“Up baby, up”

A variation on the changing roll is getting the baby to help you to lift her while changing a nappy. In this case I used the cue of “up baby, up”, while lifting her to place the nappy under her. After a few months I was able to feel the difference as she was arching her back to help to lift her bottom off the mat. This vocal cue task is also good for helping with dressing.

With other tasks, especially when your baby gets older, it’s more a case of working with what your toddler likes to do. My daughter is the queen of shoes, so it was a natural progression to ask her to fetch her shoes. She is very definite about the pair she wants to wear (a fashion victim already). In this example, we use the tone of voice to cue the request more than the words. It is more hit and miss than baby tasks as her big brothers or shiny things often sidetrack her but we all persevere and things get done, perhaps more slowly than if we did them for her, but she thrives on her independence, as do her brothers.

“In your buggy please!”

Tone of voice is again the main tool for asking my daughter to get into the buggy by herself. As with the shoe task, I have found that a higher pitched sing-song type of voice (both for the task and the praise afterwards) works best for her. (Her oldest brother, on the other hand, preferred almost a whisper.) “In your buggy please!” is the phrase we use and it’s a very pleasing moment when we are getting ready to go out and she toddles off singing to herself and gets into her buggy while I zip up my older toddler’s coat.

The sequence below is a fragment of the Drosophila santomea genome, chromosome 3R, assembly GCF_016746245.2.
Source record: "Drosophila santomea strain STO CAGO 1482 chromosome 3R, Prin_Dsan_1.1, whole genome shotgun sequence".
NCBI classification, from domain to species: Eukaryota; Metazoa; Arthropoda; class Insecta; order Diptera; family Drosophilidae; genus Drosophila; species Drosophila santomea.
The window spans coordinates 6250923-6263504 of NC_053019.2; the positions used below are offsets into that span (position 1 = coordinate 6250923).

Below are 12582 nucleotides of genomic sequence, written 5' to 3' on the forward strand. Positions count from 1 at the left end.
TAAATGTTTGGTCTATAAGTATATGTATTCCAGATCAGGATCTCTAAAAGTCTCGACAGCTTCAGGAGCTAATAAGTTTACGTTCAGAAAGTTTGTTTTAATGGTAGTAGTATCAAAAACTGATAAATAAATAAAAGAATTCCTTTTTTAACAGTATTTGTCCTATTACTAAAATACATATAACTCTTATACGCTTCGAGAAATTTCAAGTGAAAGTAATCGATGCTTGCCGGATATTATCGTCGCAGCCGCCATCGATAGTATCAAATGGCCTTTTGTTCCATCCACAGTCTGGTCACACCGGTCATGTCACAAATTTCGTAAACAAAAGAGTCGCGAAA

Towards independence

Some people may think that this is all too much for such young children, but humans thrive on helping people and gaining praise and respect. I feel that it is just another way our children learn to be independent – similar to potty training or learning to tie their shoelaces. My children are contented, and are happy to be involved in the daily tasks that need to be done. They have their moments and have tantrums like all other children, but they know that when I use a vocal cue and they do what is asked they receive lots of hugs and praise. They get heaps of attention and affection all the time but they always seem so pleased to have been grown-up and helped.

Based on my own experience, therefore, I feel that using vocal cues, even with young babies, can make care tasks much easier for disabled parents. I can imagine that they could help people with a variety of conditions that limit mobility, dexterity or strength. It would be good to hear what other parents think of this.

First published in Disability, Pregnancy & Parenthood international, Issue 57, Winter 2007.

No

Want to share your thoughts about this?

(If you're a human, don't change the following field)
Your first name.
(If you're a human, don't change the following field)
Your first name.
(If you're a human, don't change the following field)
Your first name.